These words are part of a parable uttered by our Lord Jesus when he came nigh to Jerusalem, where they thought he would assume the regal power, and reign among them in great pomp and glory. To prevent this misconceit, he puts forth this parable, wherein by the nobleman he intendeth himself; by his servants, all believers, especially the teachers and ministers of his church; by the pounds given to them, spiritual gifts and graces; by his going into a far country to receive a kingdom, his ascension into heaven, and sitting down at the right hand of majesty; by his own citizens that tumultuated during his absence, the stiff-necked Jews, and by consequence all other people that refuse his government; by his return, his last coming to judgment, when he shall reward every one according to his works. My purpose only obligeth me to insist upon that clause which expresseth the unwillingness of men to be subject to Christ, ‘ But his citizens hated him, and sent a message after him,’ &c.

In which words take notice of,

1. The crime, ‘We will not have this man,’ &c.

2. The persons guilty, ‘His citizens;’ John i. 11, ‘He came to his own, and they received him not?

3. The internal moving cause, “They hated him.’ Hatred is a malicious dislike notwithstanding conviction: John xv. 23, `He that hateth me, hateth my Father also. They did disclaim and renounce all subjection to Christ, though they had enough to convince them of his being the Messiah. In carnal and wicked men there is not only a neglect of Christ, but an hatred of Christ; partly because from neglect the passage is easy to contempt and hatred; partly because their hearts being bestowed elsewhere, they have no affection to him, that would reduce and reclaim them: John iii. 19, This is the condemnation, that light is come into the world, and men love darkness rather than light, because their deeds are evil;’ and partly because they count him as one that condemneth that course of life which they affect: John iii. 20, ‘For every one that doeth evil hateth the light, neither cometh to the light, lest his deeds should be reproved.’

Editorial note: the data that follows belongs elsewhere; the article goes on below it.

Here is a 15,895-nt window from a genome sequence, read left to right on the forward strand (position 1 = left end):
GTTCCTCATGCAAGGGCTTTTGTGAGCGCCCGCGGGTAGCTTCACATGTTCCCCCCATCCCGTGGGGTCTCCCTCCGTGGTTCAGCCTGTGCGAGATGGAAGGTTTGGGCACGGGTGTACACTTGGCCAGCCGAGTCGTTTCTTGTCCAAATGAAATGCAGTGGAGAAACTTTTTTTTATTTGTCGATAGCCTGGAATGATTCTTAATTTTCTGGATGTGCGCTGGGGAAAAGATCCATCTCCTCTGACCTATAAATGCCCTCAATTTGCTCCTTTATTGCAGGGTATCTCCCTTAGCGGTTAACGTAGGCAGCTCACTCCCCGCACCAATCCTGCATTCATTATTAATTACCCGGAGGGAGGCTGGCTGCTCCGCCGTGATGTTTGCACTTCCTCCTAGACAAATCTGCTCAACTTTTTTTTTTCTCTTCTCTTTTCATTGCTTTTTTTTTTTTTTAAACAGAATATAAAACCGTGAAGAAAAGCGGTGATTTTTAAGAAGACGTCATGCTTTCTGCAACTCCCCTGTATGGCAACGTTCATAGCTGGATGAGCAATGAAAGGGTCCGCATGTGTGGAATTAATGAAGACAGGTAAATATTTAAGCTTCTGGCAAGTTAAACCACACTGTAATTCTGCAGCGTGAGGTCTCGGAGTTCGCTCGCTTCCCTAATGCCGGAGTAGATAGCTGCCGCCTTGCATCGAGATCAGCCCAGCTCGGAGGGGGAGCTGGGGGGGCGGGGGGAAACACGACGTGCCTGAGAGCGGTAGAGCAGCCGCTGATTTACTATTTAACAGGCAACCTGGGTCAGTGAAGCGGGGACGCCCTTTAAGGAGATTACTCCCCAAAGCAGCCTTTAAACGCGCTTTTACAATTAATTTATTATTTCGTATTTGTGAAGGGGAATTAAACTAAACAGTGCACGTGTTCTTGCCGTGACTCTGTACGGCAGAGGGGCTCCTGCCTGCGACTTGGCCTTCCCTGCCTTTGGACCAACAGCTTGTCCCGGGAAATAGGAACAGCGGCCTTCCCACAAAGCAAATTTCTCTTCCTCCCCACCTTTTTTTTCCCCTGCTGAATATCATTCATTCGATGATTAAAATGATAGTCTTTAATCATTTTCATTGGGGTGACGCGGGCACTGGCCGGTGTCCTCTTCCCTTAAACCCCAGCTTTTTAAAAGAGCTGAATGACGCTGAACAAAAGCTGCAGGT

4. The manner of expressing their hatred: they sent a message after him.’ This must be understood with respect to the parable; therefore this message they sent after him is nothing else but the persecution of the christian faith, and the disciples that professed Christ’s name, which is as it were an open bidding defiance to Christ in heaven, a sending a message after him. The apostle Paul saith of the Jews, 1 Thes. ii. 15, “Who both killed the Lord Jesus and their own prophets, and have persecuted us; and they please not God, and are contrary to all men.’

5. The crime, which is wilful refusal of subjection to Christ: “We will not have this man to rule over us;’ and here,

(1.) The thing refused is his reign. Where Christ cometh he will be lord and sovereign. His kingdom is that administration which requireth spiritual obedience from us; this the licentious world cannot endure.